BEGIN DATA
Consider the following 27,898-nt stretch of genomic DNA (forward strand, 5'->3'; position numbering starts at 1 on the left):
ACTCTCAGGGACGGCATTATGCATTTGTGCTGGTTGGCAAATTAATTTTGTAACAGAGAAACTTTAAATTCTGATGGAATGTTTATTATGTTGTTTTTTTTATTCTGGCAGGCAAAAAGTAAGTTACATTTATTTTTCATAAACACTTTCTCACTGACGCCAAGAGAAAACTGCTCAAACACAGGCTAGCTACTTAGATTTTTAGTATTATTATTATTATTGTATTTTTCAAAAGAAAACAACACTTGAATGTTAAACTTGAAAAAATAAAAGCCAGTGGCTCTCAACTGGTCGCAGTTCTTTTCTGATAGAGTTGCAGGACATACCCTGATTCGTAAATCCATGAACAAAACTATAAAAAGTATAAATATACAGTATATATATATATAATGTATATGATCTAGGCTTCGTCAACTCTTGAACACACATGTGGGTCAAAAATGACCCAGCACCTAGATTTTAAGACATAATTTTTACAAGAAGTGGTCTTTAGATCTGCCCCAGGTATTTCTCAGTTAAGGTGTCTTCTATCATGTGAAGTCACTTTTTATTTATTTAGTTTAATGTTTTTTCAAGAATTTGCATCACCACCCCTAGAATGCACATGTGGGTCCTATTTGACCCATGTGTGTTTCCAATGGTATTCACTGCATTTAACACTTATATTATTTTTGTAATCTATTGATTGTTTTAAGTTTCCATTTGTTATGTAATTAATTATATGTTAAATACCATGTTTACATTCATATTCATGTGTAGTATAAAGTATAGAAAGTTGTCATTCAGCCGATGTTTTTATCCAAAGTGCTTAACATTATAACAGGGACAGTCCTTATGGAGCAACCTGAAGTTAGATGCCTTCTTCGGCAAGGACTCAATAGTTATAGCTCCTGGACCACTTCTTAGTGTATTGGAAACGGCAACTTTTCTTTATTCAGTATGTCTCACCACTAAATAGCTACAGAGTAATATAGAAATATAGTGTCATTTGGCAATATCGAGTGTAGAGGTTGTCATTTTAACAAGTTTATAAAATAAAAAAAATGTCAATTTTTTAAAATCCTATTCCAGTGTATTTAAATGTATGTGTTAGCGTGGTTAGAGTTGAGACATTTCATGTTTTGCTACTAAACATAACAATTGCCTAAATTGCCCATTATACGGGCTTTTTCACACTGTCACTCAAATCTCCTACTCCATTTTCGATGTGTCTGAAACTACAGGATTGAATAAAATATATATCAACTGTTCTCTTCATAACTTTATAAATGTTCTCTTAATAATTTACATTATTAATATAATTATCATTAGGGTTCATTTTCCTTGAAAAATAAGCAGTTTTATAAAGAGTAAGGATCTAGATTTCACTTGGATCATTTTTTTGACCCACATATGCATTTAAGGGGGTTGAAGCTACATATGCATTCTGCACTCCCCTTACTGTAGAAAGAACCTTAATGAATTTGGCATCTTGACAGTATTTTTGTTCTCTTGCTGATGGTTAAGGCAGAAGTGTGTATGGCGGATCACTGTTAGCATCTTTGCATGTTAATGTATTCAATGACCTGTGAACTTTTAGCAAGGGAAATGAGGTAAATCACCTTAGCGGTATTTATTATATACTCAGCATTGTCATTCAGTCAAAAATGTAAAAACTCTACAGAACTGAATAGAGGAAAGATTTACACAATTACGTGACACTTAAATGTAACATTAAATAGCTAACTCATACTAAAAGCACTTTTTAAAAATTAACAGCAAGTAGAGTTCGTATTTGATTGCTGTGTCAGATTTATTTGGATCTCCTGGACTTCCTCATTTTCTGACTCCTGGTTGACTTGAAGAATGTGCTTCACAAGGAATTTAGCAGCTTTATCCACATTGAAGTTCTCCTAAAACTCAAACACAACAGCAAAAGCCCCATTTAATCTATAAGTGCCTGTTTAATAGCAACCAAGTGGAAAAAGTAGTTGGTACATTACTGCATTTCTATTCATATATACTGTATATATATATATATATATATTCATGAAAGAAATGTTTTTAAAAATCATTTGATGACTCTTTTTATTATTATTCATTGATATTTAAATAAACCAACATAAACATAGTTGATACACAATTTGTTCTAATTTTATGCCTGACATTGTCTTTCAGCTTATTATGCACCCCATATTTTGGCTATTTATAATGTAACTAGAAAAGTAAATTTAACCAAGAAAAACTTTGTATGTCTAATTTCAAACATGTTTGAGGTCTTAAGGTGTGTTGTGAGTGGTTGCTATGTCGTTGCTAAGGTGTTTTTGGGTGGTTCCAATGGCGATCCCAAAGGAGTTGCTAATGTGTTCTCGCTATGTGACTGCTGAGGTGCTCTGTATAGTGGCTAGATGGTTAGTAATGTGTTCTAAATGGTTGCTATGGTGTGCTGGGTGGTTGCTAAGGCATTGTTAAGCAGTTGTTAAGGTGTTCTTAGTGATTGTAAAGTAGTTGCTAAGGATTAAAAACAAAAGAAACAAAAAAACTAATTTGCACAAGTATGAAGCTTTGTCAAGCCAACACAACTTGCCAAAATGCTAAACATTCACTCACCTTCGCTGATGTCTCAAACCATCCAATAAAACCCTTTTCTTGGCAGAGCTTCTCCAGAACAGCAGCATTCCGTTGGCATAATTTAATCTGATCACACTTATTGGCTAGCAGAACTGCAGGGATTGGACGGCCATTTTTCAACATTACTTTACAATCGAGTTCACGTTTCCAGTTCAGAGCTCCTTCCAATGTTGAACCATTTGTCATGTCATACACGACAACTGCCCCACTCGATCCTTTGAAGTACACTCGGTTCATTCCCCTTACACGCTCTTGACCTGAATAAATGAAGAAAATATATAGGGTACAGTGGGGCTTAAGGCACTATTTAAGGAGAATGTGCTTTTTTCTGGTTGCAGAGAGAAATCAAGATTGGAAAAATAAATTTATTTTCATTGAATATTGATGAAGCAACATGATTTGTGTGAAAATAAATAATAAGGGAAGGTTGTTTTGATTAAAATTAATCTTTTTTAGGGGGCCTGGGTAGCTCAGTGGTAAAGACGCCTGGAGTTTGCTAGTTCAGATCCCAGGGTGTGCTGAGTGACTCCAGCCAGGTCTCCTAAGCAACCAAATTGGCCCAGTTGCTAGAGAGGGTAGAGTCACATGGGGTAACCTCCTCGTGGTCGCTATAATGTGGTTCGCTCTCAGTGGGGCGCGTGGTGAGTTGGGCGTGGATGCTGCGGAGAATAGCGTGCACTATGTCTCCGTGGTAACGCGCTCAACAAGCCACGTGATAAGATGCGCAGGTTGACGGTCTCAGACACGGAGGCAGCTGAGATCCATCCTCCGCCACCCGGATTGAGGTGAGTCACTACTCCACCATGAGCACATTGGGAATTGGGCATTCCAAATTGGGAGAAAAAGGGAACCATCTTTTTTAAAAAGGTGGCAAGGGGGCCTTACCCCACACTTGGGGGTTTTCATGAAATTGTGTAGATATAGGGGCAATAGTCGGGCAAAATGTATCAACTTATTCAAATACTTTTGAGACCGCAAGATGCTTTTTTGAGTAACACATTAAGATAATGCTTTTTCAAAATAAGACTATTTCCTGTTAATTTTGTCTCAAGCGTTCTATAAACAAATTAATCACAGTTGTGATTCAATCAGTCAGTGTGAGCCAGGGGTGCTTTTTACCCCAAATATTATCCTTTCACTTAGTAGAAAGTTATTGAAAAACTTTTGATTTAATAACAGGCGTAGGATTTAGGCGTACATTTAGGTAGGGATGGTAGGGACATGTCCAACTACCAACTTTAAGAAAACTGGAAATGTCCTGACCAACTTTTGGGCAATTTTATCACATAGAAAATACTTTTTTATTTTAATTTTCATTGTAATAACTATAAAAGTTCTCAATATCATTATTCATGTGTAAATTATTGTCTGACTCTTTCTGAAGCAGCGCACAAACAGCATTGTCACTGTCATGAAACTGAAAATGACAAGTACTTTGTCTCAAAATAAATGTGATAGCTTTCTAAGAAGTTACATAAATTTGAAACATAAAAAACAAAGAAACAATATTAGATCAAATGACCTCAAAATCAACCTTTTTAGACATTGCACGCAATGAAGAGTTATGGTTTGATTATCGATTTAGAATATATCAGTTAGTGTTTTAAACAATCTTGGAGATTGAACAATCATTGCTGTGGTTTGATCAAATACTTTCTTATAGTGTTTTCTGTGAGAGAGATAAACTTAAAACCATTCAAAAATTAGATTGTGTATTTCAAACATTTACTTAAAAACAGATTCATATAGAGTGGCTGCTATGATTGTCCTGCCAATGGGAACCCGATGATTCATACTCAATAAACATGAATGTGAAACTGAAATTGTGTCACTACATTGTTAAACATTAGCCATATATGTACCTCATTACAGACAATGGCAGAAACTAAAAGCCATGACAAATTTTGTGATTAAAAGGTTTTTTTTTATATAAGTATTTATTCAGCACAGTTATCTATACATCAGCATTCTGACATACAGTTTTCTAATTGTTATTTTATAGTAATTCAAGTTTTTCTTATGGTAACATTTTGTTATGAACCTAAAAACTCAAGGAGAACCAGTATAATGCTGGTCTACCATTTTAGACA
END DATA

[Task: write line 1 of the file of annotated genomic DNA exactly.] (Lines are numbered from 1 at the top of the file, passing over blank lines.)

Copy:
Consider the following 27,898-nt stretch of genomic DNA (forward strand, 5'->3'; position numbering starts at 1 on the left):